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Dennis Brain
Birth: May 17, 1921
Death: Sep. 1, 1957

Classical Musician. He was a skilled and popular French horn player in the British post-World War II era. Born into a musical family in London, England, his father was a horn teacher and held the principal horn position with the British Broadcasting Corporation Symphony Orchestra and his mother was a composer who wrote cadenzas to the first and third Mozart horn concerti which her husband then performed. In his early years, he studied piano and organ and at the age of 15, he transferred from St Paul's School in London to the Royal Academy of Music to study horn, under his father's tutelage. In October 1938 he debuted at the Queen's Hall in London, playing second horn under his father with the Busch Chamber Players and in February 1939 he made his first recording with the Lener Quartet of Mozart's "Divertimento in D major, K.334," again as second horn under his father. At the age of 21 he was appointed to the first horn position in the National Symphony Orchestra. This tenure did not last long as he was soon conscripted into the British armed forces with his brother in World War II. He joined the Central Band of the Royal Air Force and also the Royal Air Force Symphony Orchestra, when it was formed, the latter which went on a goodwill tour of the US. In 1943 his solo career began when English composer Benjamin Britten wrote his "Serenade for Tenor, Horn and Strings" for English tenor Peter Pears and him. By 1945, at the age of 24, he was the most sought-after horn player in England. After the war, the Philharmonia and the Royal Philharmonic Orchestra were formed, and he filled the position as principal horn in both. He later had to resign from the Royal Philharmonic Orchestra due to time constraints. In 1946 he formed a wind quartet with his brother Leonard that toured Europe. He also founded a trio with pianist Wilfrid Parry and violinist Jean Pougnet that toured Scotland twice and made plans to tour Australia in the winter of 1957. In November 1953, under the direction of Herbert von Karajan, and accompanied by the Philharmonia Orchestra, he recorded the "Mozart Horn Concertos Nos. 1-4" for EMI. In July 1954, again conducted by Karajan, he performed the organ part in a recording of the Easter hymn from Pietro Mascagni's "Cavalleria rusticana." He played with Karl Haas's London Baroque Ensemble, both on recordings (notably Dittersdorf's "Partita in D," Dvorak's "Serenade in D minor for Winds, Op. 44," and Handel's "Aria" for two horns, oboes and bassoon) as well as in concert. In 1955 he produced a radio program called "The Early Horn," in which he emphasized the importance of the player over the instrument in the production of the perfect tone. Showing off his humorous style, he performed a Leopold Mozart horn concerto on rubber hose pipes at a Gerard Hoffnung music festival in 1956, trimming the hose to length with garden shears to achieve the correct tuning. A penchant for fast sports cars, he was killed at the age of 36 driving home to London after performing the Tchaikovsky "Symphony No. 6, Pathetique" with the Philharmonia under Eugene Ormandy at the Edinburgh Festival in Edinburgh, Scotland. He had driven his Triumph TR2 sports car off the road and into a tree on the A1 road opposite the north gate of De Havilland Aircraft factory at Hatfield. His B-flat/A model 90 horn made by Alexander Brothers in Mainz, Germany, and later modified, was badly damaged in his fatal crash and has since been restored and is on public display in the York Gate Collections at the Royal Academy of Music in London. (bio by: William Bjornstad)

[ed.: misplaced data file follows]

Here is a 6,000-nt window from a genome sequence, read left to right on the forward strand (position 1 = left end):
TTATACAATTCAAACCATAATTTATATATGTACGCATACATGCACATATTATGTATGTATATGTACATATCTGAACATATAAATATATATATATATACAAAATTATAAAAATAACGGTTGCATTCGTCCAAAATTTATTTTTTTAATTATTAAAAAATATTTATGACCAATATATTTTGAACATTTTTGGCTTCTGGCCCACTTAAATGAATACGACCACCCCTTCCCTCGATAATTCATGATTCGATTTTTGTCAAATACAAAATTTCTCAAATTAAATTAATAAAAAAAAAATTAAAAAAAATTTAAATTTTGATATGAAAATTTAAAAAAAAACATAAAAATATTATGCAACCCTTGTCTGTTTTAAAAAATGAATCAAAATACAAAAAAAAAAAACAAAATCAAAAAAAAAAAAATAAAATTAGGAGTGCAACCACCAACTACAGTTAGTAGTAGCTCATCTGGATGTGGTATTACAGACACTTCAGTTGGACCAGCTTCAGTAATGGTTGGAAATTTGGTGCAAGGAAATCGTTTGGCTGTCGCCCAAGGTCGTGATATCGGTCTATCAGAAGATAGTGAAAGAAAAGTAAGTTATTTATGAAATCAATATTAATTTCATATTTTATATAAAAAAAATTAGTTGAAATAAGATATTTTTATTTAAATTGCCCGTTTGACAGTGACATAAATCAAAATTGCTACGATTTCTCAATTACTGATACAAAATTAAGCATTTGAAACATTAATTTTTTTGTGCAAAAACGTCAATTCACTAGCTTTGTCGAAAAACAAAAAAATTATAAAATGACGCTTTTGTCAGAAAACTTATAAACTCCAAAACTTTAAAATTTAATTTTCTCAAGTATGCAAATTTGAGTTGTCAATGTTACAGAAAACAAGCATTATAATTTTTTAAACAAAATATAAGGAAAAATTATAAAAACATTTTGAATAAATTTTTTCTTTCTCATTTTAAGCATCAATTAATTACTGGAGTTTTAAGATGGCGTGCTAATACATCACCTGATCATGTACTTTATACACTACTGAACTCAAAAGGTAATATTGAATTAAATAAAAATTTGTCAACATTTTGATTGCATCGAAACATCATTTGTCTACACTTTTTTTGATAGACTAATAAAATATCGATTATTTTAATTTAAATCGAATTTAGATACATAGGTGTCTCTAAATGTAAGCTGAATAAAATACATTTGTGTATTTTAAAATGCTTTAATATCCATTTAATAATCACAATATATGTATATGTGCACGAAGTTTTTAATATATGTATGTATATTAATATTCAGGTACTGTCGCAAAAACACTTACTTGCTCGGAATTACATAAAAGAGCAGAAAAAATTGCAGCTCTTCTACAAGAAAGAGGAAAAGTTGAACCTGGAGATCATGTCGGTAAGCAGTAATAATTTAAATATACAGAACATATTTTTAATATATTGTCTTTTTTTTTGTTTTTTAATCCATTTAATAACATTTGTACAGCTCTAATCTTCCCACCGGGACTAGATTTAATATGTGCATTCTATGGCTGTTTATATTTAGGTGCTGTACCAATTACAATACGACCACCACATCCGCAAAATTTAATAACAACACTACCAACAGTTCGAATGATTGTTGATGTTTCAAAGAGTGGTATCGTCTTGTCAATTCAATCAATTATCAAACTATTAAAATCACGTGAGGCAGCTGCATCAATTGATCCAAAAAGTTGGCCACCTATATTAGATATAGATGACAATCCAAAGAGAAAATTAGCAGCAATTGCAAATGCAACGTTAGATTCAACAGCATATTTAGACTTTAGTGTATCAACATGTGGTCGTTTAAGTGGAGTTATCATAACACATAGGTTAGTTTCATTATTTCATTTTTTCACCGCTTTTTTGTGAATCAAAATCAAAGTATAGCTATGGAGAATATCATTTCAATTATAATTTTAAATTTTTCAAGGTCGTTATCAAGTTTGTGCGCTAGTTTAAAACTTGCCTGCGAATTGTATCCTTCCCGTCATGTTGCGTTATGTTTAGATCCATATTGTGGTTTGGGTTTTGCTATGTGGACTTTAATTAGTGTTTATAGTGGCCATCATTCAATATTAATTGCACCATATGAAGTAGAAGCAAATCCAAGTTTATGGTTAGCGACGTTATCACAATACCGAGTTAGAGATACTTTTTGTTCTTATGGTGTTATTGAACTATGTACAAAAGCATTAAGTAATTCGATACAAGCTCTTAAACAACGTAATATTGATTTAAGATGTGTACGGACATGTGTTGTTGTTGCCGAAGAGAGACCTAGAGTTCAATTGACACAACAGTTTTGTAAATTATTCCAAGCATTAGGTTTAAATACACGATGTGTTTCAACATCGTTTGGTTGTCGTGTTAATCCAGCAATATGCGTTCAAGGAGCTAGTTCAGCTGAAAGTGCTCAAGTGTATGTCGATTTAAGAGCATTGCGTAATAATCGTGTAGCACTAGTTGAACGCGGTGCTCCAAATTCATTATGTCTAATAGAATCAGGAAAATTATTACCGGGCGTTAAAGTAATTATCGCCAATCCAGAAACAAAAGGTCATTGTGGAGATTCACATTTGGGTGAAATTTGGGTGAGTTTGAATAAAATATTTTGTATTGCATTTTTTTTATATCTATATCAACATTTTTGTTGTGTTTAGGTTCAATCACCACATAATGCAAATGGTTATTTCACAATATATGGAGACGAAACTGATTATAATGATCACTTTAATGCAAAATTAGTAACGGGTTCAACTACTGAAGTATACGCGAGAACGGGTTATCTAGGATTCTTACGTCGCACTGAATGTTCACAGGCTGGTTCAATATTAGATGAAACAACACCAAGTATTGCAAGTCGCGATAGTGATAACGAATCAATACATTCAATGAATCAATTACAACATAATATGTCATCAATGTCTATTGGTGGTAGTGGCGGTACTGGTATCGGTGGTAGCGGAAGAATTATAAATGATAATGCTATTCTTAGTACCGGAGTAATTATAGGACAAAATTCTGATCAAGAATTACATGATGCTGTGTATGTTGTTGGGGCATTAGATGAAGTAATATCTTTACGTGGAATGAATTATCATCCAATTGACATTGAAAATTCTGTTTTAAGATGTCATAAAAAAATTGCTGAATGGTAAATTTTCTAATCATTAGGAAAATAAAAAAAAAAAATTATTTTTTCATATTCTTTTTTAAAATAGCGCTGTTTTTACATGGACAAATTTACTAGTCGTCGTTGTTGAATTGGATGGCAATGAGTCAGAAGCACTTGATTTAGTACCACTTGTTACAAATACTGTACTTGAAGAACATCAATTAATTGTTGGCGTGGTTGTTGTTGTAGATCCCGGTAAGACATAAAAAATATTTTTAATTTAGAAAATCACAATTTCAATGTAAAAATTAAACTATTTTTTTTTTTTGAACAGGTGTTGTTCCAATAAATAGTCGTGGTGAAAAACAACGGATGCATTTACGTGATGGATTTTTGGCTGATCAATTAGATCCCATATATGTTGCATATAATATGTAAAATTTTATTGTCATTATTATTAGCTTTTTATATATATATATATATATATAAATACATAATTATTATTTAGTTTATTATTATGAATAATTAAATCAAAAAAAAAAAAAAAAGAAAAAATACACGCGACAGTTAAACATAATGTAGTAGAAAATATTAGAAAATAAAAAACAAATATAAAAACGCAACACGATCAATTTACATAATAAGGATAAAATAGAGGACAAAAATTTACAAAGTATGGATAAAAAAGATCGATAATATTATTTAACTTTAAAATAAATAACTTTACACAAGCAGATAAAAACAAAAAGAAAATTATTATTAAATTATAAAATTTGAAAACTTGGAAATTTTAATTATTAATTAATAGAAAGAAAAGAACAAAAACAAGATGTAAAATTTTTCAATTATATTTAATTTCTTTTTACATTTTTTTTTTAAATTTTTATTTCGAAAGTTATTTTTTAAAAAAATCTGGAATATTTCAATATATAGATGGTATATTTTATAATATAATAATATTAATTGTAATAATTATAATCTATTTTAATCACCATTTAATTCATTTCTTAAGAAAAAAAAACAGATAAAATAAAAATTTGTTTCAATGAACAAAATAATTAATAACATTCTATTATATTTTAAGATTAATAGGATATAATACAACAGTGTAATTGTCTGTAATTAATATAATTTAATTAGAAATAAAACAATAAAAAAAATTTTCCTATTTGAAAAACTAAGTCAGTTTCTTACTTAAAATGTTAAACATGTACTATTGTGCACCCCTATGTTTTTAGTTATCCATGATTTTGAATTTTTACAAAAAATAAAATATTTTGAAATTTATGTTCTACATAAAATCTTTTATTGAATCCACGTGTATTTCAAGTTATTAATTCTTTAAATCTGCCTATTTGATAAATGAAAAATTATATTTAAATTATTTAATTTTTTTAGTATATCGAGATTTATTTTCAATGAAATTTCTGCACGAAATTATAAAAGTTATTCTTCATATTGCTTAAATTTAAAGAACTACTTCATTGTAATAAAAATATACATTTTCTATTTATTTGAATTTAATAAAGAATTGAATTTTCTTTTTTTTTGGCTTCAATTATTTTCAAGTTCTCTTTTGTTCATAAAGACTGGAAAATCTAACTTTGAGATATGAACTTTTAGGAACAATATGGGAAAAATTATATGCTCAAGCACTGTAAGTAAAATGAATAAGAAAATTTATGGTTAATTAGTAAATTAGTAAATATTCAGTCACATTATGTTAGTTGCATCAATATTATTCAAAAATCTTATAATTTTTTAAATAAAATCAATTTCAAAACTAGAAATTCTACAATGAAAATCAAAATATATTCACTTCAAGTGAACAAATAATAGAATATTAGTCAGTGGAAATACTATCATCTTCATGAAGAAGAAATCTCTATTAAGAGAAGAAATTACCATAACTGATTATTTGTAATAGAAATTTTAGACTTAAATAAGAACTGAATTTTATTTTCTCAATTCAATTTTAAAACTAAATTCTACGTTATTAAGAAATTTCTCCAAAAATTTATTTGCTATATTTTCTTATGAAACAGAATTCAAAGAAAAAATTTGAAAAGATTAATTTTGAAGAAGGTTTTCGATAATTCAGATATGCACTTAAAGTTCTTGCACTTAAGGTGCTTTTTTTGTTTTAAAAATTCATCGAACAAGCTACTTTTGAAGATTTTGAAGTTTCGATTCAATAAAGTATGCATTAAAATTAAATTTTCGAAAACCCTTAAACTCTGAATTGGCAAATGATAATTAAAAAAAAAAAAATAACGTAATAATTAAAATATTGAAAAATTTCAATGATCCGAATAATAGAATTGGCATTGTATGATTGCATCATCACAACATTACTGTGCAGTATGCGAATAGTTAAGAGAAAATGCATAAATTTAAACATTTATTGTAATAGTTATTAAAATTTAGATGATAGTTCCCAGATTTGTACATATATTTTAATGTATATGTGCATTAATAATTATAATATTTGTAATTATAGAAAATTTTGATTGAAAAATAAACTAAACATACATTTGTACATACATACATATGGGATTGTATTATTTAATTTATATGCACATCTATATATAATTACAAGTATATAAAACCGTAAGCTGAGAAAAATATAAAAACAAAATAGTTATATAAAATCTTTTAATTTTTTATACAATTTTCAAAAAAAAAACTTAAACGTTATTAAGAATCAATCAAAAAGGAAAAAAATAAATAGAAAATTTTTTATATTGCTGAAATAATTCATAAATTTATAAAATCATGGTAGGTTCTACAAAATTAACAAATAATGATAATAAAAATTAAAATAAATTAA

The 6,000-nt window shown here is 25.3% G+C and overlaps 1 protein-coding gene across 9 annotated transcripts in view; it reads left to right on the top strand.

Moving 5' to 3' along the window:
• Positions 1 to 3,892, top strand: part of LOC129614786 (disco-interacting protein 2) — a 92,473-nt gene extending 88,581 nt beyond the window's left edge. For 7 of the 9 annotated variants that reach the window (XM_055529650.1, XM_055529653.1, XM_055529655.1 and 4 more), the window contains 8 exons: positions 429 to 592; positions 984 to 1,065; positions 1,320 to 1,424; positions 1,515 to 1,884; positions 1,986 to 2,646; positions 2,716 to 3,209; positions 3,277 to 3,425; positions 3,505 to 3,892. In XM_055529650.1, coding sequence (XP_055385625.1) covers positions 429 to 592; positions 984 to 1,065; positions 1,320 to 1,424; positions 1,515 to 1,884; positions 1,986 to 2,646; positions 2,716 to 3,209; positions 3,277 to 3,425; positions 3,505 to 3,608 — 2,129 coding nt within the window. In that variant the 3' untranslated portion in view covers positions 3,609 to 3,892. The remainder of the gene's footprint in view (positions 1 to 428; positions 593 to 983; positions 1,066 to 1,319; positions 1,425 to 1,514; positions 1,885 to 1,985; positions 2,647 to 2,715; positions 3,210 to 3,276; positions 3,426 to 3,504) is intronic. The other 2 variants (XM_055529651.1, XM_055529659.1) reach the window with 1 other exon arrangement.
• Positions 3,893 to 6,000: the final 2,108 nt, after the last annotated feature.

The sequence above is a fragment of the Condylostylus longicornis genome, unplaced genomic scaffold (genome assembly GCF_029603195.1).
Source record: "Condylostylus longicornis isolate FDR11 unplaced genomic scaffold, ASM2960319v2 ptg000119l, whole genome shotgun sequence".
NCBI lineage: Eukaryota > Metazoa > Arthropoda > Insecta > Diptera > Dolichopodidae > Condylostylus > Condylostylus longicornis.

Cause of death: automobile accident
 
Burial:
Hampstead Cemetery
Hampstead
London Borough of Camden
Greater London, England
 
Maintained by: Find A Grave
Record added: May 20, 2000
Find A Grave Memorial# 9404
Dennis Brain
Added by: Ron Moody
 
Dennis Brain
Added by: David Conway
 
Dennis Brain
Added by: Connie Nisinger
 
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I heard a recording of you playing the garden hose many years ago. I thought it was ingenious. Thank you for your contributions to classical music. You died way too soon. May you rest in peace.
- William Bjornstad
 Added: Nov. 5, 2013

- David Wend
 Added: May. 17, 2013

- Timothy Purnell
 Added: May. 17, 2013
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